As mentioned at the start of the course, Cognitive Science is a dynamic, interdisciplinary field working on some of the hardest problems in the sciences. Research in cognitive science touches on issues in artificial intelligence, education, human-computer interaction, data analysis and statistics, computer science, neuroscience, evolution, anthropology, linguistics, and more. There are several resources for learning more about cognitive science.

First, I run a web page about Computational Cognitive Science at NYU. This includes resources and links to faculty who do research on cognitive science topics. Check here to learn about about the NYU faculty working in this area. Most faculty have a website which lists their publications, and reading these papers can be an excellent way to familiarize yourself with the field.

Sam Gershman has a great reading list for students looking to learn more about Cognitive Science.

This is the website of the Cognitive Science Society. A related society devoted the experimental psychology is the Psychonomic Society. The Vision Sciences Society focuses on perception and vision. All of these organizations have resources to support new students interested in the field including videos and other resources for learning more about the field (and scholarship to attend the annual conferences and workshops).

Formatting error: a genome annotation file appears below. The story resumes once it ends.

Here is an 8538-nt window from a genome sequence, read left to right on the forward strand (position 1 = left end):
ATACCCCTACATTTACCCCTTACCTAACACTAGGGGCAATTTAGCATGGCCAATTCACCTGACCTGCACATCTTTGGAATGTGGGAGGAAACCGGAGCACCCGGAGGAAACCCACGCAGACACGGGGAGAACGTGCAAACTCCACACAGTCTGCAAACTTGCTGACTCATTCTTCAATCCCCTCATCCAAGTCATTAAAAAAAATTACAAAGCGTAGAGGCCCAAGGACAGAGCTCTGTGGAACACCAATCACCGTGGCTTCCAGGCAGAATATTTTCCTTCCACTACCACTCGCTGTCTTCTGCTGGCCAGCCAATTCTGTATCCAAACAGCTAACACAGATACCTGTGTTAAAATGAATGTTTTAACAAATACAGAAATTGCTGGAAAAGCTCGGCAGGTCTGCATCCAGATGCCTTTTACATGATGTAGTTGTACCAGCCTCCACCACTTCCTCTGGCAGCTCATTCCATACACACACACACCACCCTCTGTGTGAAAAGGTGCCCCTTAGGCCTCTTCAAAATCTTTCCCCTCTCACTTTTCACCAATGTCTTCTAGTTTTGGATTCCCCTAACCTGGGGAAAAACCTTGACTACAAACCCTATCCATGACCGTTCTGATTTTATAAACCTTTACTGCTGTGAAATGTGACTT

19.4. Research Opportunities at NYU in the Psychology Department

In addition to the Computational Cognitive Science at NYU website, the Psychology department has a webpage about how to get involved in research.

19.5. Post-Undergrad Educational Programs

Many students who take the lab course are junior or seniors in the Psychology major. As a result, the looming pressure of “what do I want to do with my life when I grow up?” is settling in. There are several different avenues you might consider if you enjoyed this course:

  1. A Masters (MA) degree. A MA degree is typically a two year program which gives graduate training in a field. NYU has two very relevant MA programs for students who enjoyed this class. One is the NYU Psychology MA program which has a focus for Cognition/Perception and Neuroscience among other subfields. In addition the NYU Center for Data Science MA program is one of the most selective and successful programs in Data Science in the world.